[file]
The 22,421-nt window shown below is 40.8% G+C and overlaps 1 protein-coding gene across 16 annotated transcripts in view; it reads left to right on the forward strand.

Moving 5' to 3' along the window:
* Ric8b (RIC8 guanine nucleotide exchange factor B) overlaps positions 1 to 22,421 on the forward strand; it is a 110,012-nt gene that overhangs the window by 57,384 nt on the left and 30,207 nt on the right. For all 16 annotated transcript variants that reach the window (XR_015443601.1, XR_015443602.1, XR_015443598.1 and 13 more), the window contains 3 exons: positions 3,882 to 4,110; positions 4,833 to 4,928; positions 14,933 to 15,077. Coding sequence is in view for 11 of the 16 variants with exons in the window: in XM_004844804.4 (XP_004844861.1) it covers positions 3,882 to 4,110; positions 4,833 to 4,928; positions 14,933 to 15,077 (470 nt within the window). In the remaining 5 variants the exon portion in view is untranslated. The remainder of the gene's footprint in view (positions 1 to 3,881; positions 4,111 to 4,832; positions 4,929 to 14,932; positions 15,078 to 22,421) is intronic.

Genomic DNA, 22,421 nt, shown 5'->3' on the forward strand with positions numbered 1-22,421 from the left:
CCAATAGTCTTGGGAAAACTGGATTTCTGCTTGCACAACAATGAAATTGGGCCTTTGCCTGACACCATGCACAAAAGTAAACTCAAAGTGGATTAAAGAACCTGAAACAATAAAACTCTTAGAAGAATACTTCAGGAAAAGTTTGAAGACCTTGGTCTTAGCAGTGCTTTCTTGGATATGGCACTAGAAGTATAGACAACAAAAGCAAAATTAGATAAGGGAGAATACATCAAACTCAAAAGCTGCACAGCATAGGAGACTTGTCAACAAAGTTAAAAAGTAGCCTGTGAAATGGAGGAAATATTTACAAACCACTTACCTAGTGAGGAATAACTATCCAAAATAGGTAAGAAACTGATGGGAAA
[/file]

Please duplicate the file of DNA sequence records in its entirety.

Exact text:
The 22,421-nt window shown below is 40.8% G+C and overlaps 1 protein-coding gene across 16 annotated transcripts in view; it reads left to right on the forward strand.

Moving 5' to 3' along the window:
* Ric8b (RIC8 guanine nucleotide exchange factor B) overlaps positions 1 to 22,421 on the forward strand; it is a 110,012-nt gene that overhangs the window by 57,384 nt on the left and 30,207 nt on the right. For all 16 annotated transcript variants that reach the window (XR_015443601.1, XR_015443602.1, XR_015443598.1 and 13 more), the window contains 3 exons: positions 3,882 to 4,110; positions 4,833 to 4,928; positions 14,933 to 15,077. Coding sequence is in view for 11 of the 16 variants with exons in the window: in XM_004844804.4 (XP_004844861.1) it covers positions 3,882 to 4,110; positions 4,833 to 4,928; positions 14,933 to 15,077 (470 nt within the window). In the remaining 5 variants the exon portion in view is untranslated. The remainder of the gene's footprint in view (positions 1 to 3,881; positions 4,111 to 4,832; positions 4,929 to 14,932; positions 15,078 to 22,421) is intronic.

Genomic DNA, 22,421 nt, shown 5'->3' on the forward strand with positions numbered 1-22,421 from the left:
CCAATAGTCTTGGGAAAACTGGATTTCTGCTTGCACAACAATGAAATTGGGCCTTTGCCTGACACCATGCACAAAAGTAAACTCAAAGTGGATTAAAGAACCTGAAACAATAAAACTCTTAGAAGAATACTTCAGGAAAAGTTTGAAGACCTTGGTCTTAGCAGTGCTTTCTTGGATATGGCACTAGAAGTATAGACAACAAAAGCAAAATTAGATAAGGGAGAATACATCAAACTCAAAAGCTGCACAGCATAGGAGACTTGTCAACAAAGTTAAAAAGTAGCCTGTGAAATGGAGGAAATATTTACAAACCACTTACCTAGTGAGGAATAACTATCCAAAATAGGTAAGAAACTGATGGGAAA